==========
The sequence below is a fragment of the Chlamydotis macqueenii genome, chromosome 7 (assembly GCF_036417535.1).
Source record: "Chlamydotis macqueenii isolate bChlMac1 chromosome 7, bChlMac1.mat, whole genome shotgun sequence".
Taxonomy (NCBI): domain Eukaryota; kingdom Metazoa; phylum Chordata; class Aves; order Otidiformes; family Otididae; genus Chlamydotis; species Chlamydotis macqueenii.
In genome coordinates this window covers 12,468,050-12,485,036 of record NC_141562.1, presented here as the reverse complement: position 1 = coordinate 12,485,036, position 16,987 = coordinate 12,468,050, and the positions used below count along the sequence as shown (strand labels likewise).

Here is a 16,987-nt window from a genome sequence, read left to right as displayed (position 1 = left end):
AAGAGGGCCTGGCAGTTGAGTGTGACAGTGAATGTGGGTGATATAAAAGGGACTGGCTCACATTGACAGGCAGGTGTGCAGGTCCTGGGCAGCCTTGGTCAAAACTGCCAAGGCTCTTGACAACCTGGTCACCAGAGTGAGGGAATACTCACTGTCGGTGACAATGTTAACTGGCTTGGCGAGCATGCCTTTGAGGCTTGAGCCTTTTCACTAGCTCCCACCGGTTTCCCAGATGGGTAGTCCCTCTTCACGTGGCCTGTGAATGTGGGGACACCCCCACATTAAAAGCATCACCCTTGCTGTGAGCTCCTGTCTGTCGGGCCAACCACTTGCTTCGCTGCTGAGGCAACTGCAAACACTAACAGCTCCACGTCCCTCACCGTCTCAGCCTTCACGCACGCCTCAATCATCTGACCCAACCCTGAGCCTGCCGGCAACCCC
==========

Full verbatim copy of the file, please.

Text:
The sequence below is a fragment of the Chlamydotis macqueenii genome, chromosome 7 (assembly GCF_036417535.1).
Source record: "Chlamydotis macqueenii isolate bChlMac1 chromosome 7, bChlMac1.mat, whole genome shotgun sequence".
Taxonomy (NCBI): domain Eukaryota; kingdom Metazoa; phylum Chordata; class Aves; order Otidiformes; family Otididae; genus Chlamydotis; species Chlamydotis macqueenii.
In genome coordinates this window covers 12,468,050-12,485,036 of record NC_141562.1, presented here as the reverse complement: position 1 = coordinate 12,485,036, position 16,987 = coordinate 12,468,050, and the positions used below count along the sequence as shown (strand labels likewise).

Here is a 16,987-nt window from a genome sequence, read left to right as displayed (position 1 = left end):
AAGAGGGCCTGGCAGTTGAGTGTGACAGTGAATGTGGGTGATATAAAAGGGACTGGCTCACATTGACAGGCAGGTGTGCAGGTCCTGGGCAGCCTTGGTCAAAACTGCCAAGGCTCTTGACAACCTGGTCACCAGAGTGAGGGAATACTCACTGTCGGTGACAATGTTAACTGGCTTGGCGAGCATGCCTTTGAGGCTTGAGCCTTTTCACTAGCTCCCACCGGTTTCCCAGATGGGTAGTCCCTCTTCACGTGGCCTGTGAATGTGGGGACACCCCCACATTAAAAGCATCACCCTTGCTGTGAGCTCCTGTCTGTCGGGCCAACCACTTGCTTCGCTGCTGAGGCAACTGCAAACACTAACAGCTCCACGTCCCTCACCGTCTCAGCCTTCACGCACGCCTCAATCATCTGACCCAACCCTGAGCCTGCCGGCAACCCC